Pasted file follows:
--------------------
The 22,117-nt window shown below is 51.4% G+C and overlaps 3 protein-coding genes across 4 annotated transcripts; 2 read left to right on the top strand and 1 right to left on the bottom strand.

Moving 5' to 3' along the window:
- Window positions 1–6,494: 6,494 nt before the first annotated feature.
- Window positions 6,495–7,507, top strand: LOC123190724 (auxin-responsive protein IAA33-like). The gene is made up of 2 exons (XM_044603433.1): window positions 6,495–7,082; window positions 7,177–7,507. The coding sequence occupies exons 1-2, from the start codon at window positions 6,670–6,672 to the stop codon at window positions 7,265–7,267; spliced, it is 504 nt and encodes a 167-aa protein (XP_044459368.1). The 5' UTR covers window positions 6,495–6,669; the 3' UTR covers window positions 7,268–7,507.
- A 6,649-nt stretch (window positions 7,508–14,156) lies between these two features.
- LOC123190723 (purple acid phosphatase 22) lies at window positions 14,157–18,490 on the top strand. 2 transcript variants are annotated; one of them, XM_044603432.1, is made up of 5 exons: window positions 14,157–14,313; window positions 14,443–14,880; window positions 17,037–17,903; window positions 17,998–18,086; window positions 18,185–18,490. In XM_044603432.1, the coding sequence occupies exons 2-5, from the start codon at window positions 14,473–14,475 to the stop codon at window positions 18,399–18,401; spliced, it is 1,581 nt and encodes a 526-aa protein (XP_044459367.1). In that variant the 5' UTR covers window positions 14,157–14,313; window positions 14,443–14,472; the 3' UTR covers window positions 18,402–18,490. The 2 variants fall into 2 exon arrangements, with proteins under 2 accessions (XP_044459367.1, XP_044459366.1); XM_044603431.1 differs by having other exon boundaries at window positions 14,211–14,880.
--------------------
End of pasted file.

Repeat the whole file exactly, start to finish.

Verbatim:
The 22,117-nt window shown below is 51.4% G+C and overlaps 3 protein-coding genes across 4 annotated transcripts; 2 read left to right on the top strand and 1 right to left on the bottom strand.

Moving 5' to 3' along the window:
- Window positions 1–6,494: 6,494 nt before the first annotated feature.
- Window positions 6,495–7,507, top strand: LOC123190724 (auxin-responsive protein IAA33-like). The gene is made up of 2 exons (XM_044603433.1): window positions 6,495–7,082; window positions 7,177–7,507. The coding sequence occupies exons 1-2, from the start codon at window positions 6,670–6,672 to the stop codon at window positions 7,265–7,267; spliced, it is 504 nt and encodes a 167-aa protein (XP_044459368.1). The 5' UTR covers window positions 6,495–6,669; the 3' UTR covers window positions 7,268–7,507.
- A 6,649-nt stretch (window positions 7,508–14,156) lies between these two features.
- LOC123190723 (purple acid phosphatase 22) lies at window positions 14,157–18,490 on the top strand. 2 transcript variants are annotated; one of them, XM_044603432.1, is made up of 5 exons: window positions 14,157–14,313; window positions 14,443–14,880; window positions 17,037–17,903; window positions 17,998–18,086; window positions 18,185–18,490. In XM_044603432.1, the coding sequence occupies exons 2-5, from the start codon at window positions 14,473–14,475 to the stop codon at window positions 18,399–18,401; spliced, it is 1,581 nt and encodes a 526-aa protein (XP_044459367.1). In that variant the 5' UTR covers window positions 14,157–14,313; window positions 14,443–14,472; the 3' UTR covers window positions 18,402–18,490. The 2 variants fall into 2 exon arrangements, with proteins under 2 accessions (XP_044459367.1, XP_044459366.1); XM_044603431.1 differs by having other exon boundaries at window positions 14,211–14,880.